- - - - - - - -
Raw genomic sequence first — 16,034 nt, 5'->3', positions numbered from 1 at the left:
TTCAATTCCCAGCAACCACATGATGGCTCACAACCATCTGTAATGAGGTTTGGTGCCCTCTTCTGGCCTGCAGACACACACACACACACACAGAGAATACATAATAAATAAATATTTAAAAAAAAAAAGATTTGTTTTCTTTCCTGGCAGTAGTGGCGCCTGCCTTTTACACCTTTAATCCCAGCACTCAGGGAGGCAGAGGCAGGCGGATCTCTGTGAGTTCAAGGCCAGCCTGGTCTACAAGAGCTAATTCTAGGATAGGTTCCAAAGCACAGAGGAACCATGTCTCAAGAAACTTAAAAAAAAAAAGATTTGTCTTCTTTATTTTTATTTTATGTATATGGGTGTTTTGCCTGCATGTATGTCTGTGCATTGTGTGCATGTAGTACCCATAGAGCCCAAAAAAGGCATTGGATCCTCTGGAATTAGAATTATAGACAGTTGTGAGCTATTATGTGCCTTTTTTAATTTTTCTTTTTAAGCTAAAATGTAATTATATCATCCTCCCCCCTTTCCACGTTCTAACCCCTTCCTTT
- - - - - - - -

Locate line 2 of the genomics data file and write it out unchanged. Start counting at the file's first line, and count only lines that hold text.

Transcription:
TTCAATTCCCAGCAACCACATGATGGCTCACAACCATCTGTAATGAGGTTTGGTGCCCTCTTCTGGCCTGCAGACACACACACACACACACAGAGAATACATAATAAATAAATATTTAAAAAAAAAAAGATTTGTTTTCTTTCCTGGCAGTAGTGGCGCCTGCCTTTTACACCTTTAATCCCAGCACTCAGGGAGGCAGAGGCAGGCGGATCTCTGTGAGTTCAAGGCCAGCCTGGTCTACAAGAGCTAATTCTAGGATAGGTTCCAAAGCACAGAGGAACCATGTCTCAAGAAACTTAAAAAAAAAAAGATTTGTCTTCTTTATTTTTATTTTATGTATATGGGTGTTTTGCCTGCATGTATGTCTGTGCATTGTGTGCATGTAGTACCCATAGAGCCCAAAAAAGGCATTGGATCCTCTGGAATTAGAATTATAGACAGTTGTGAGCTATTATGTGCCTTTTTTAATTTTTCTTTTTAAGCTAAAATGTAATTATATCATCCTCCCCCCTTTCCACGTTCTAACCCCTTCCTTT